Breast Milk Sharing

Goddess Huntress | Breast Milk Sharing

Many of you may be aware of Alicia Silverstone’s recent launch of her Kind Life breast milk sharing program, where moms who are not producing any or enough milk can find a vegan nursing milk donor who is willing to share their breast milk with moms who are underproducing.

While the intent and purpose is beautiful and comes from a good place (especially for those that can’t afford formula), I have one big problem with it.

A milk donor with a vegan/organic lifestyle and is disease-free is not enough for me.

My biggest concern with breast milk sharing is of course the sharing of toxins from the environment the donor lives in.  What is her tap water quality? Does she use plastic, Teflon, and canned goods in the kitchen? What cleaning products does she use (including laundry)? Does she wear or is exposed to synthetic fragrances regularly? What are her mercury levels? Does she have implants (absorbing off-gases from casing)? What toxins has she been exposed to at work?  Will she find out later that she is living on or close to toxic waste? Etc. Etc. Etc. Etc.

I think it is fair to know the answers to these questions (and more), if you are considering using a donor. The only problem is that those answers may not be easy to come by…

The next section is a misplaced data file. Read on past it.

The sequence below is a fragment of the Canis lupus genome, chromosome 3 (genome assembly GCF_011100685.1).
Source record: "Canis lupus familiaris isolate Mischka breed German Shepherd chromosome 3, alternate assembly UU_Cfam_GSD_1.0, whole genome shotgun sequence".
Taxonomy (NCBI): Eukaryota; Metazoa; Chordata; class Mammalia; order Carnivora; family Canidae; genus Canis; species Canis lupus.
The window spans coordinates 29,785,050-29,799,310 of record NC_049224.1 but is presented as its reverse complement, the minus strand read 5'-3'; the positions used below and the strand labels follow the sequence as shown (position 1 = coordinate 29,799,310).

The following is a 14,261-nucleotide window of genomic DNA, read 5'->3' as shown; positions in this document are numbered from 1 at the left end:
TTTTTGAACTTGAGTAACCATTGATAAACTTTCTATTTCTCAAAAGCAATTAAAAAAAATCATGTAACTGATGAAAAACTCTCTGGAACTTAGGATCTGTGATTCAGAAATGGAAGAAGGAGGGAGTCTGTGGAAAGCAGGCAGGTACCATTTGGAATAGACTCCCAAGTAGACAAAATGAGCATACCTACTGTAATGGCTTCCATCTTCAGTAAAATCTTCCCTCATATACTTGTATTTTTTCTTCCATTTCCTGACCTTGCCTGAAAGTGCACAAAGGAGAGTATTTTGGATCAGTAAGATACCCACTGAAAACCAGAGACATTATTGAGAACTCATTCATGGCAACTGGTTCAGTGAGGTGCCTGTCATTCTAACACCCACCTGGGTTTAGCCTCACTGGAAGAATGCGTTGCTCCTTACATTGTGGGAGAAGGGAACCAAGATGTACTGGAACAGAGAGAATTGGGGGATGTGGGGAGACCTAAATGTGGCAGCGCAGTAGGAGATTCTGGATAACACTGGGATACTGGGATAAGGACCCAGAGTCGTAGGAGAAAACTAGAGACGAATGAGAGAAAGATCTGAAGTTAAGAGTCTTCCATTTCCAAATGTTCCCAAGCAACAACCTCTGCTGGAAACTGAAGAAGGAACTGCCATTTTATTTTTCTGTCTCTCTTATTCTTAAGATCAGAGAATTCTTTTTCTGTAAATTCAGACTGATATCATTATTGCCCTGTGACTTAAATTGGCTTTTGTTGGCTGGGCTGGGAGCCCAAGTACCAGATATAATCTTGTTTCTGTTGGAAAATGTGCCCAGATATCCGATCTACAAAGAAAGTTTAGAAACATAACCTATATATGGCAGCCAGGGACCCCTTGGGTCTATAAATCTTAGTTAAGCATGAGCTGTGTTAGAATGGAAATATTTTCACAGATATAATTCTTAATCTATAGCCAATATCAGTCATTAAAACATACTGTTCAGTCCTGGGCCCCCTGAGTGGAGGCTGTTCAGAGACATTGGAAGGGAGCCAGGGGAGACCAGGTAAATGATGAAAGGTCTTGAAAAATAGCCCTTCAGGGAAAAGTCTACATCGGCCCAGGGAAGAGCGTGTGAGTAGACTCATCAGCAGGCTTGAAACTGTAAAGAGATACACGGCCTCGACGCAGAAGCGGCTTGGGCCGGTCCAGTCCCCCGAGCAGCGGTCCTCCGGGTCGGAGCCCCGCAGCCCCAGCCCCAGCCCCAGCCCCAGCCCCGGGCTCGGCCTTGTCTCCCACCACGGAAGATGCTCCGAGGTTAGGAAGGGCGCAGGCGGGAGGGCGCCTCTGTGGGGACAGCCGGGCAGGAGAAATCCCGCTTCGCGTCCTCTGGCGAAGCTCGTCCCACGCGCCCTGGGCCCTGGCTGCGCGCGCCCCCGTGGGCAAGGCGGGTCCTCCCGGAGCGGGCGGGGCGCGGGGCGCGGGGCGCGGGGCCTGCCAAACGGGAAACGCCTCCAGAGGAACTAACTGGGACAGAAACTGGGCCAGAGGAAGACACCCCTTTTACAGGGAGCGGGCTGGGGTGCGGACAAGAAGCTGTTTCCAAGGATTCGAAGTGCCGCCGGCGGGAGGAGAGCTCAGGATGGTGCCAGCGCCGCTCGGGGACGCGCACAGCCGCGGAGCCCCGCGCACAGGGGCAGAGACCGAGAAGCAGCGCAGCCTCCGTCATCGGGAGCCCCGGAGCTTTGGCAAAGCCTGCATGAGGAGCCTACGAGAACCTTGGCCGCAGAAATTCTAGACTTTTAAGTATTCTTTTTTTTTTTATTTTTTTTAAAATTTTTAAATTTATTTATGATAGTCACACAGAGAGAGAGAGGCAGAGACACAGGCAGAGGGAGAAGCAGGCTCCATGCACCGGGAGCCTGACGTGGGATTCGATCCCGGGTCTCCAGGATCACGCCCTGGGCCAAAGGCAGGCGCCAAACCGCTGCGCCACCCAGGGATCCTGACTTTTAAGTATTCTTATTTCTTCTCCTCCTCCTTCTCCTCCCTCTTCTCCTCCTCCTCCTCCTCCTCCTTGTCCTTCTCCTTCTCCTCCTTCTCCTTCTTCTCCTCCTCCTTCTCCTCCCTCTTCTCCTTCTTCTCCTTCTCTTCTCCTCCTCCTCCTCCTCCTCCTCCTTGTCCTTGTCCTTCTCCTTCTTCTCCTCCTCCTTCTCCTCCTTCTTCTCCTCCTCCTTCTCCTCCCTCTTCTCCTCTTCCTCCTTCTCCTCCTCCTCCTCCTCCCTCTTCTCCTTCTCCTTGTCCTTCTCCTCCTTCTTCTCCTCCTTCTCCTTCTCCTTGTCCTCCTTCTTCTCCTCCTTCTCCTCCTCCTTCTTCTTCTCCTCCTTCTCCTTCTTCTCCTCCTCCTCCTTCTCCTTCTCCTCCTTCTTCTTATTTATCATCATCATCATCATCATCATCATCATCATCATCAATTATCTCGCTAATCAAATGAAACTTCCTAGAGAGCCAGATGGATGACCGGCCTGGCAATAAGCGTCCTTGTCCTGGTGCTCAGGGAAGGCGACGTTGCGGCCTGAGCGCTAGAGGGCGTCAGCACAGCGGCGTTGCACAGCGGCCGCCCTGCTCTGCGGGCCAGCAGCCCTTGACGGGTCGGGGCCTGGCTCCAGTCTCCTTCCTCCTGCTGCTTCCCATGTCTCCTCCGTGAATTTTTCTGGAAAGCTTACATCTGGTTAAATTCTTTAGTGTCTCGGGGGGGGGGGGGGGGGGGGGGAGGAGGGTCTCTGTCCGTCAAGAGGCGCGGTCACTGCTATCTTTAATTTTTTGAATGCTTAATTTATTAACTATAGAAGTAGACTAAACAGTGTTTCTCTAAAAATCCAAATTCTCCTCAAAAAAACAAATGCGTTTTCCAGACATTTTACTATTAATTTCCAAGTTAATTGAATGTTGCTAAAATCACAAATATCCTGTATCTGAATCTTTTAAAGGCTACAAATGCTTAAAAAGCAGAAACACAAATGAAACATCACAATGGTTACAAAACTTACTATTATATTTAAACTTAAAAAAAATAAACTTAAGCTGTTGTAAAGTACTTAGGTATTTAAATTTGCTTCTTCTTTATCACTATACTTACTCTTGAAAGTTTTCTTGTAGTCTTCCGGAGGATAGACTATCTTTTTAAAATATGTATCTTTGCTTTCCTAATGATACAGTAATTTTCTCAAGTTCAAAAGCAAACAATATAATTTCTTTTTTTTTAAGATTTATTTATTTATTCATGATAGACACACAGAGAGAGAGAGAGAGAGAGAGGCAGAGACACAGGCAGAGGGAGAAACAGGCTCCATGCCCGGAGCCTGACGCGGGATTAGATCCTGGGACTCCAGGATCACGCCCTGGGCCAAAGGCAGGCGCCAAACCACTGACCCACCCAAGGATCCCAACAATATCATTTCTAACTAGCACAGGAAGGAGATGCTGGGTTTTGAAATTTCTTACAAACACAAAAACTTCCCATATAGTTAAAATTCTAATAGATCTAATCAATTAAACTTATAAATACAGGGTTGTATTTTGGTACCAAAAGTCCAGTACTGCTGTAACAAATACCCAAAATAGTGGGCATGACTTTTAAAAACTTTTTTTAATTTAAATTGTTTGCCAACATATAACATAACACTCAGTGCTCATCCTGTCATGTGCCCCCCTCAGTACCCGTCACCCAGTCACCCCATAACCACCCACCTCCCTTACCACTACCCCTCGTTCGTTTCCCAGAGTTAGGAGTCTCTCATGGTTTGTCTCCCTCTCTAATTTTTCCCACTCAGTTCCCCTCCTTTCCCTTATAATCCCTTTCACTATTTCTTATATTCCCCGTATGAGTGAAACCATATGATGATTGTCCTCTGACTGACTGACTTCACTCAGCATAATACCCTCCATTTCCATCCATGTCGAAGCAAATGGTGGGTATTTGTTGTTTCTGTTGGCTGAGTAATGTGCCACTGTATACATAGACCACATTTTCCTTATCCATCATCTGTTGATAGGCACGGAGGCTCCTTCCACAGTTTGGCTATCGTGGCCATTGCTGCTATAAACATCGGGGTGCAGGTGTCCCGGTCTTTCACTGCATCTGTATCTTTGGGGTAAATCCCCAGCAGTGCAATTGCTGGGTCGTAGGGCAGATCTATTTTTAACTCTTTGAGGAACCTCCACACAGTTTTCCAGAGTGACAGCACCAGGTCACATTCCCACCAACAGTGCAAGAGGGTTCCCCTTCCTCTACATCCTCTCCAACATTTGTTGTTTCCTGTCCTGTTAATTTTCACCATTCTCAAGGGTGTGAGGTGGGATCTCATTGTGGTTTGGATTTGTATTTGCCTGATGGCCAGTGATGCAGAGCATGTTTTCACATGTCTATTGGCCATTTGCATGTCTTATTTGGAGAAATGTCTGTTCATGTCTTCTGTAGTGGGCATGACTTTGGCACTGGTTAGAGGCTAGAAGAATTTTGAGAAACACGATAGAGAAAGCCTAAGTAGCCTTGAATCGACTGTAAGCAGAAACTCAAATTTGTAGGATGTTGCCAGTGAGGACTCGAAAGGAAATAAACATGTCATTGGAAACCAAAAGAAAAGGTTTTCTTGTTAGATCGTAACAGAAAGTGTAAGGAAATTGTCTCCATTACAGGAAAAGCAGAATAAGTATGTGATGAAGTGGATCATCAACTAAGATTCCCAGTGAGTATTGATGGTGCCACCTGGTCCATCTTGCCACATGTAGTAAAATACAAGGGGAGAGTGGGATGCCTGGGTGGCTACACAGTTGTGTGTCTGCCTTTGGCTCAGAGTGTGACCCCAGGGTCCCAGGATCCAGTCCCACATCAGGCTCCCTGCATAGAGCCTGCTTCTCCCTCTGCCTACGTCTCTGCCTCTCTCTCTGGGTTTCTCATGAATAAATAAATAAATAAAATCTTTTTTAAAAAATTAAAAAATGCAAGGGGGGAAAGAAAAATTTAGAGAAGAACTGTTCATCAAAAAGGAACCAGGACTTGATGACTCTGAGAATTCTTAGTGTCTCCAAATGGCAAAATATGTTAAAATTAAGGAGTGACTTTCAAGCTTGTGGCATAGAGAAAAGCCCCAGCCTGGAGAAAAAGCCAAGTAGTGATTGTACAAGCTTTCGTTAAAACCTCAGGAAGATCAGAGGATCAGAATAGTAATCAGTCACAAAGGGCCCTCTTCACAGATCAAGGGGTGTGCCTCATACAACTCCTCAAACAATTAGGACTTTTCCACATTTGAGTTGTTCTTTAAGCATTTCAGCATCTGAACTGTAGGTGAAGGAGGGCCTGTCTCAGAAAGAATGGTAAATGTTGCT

In 2005, author Florence Williams had her breast milk tested for fire retardants for an article in the New York Times, an eye-opening piece on the toxins that American breast milk contains. Florence, also author of  Los Angeles Times book prize winner for science and technology  Breasts: A Natural and Unnatural History, lived a very conscious, organic eating, toxin-avoiding lifestyle when she found out her breast milk contained pesticides, dioxin, and high levels of flame retardants. Scary. (It was her NYT article that got me so upset that this restaurant in NY defended their serving of breast milk cheese in 2010…luckily, the Health Dept. agreed with me too.)

What is very concerting is studies have found breast milk to inhibit some toxins in such a way that babies metabolize some toxins with no problem.  Our bodies are incredible geniuses.

Then there is formula, which has its own slew of  ingredient toxicity controversies and recalls, not to mention the really unfortunate condescending looks formula-using moms receive from some breast-feeding moms… elitism is never a good look. Do select your formula with a fine-toothed comb and do your due diligence with research (non-GMO, BPA-free, DHA, etc.).

At the end of the day, you really have to pick your poison if you are unable to produce any/enough milk or  are supplementing formula with breastfeeding.

When it comes down to it, everyone’s breast milk will test positive for toxins.  I just wouldn’t want my donor’s milk to be more toxic than mine.

What is your take?


  1. Breast milk is better than formula, pretty much no matter what.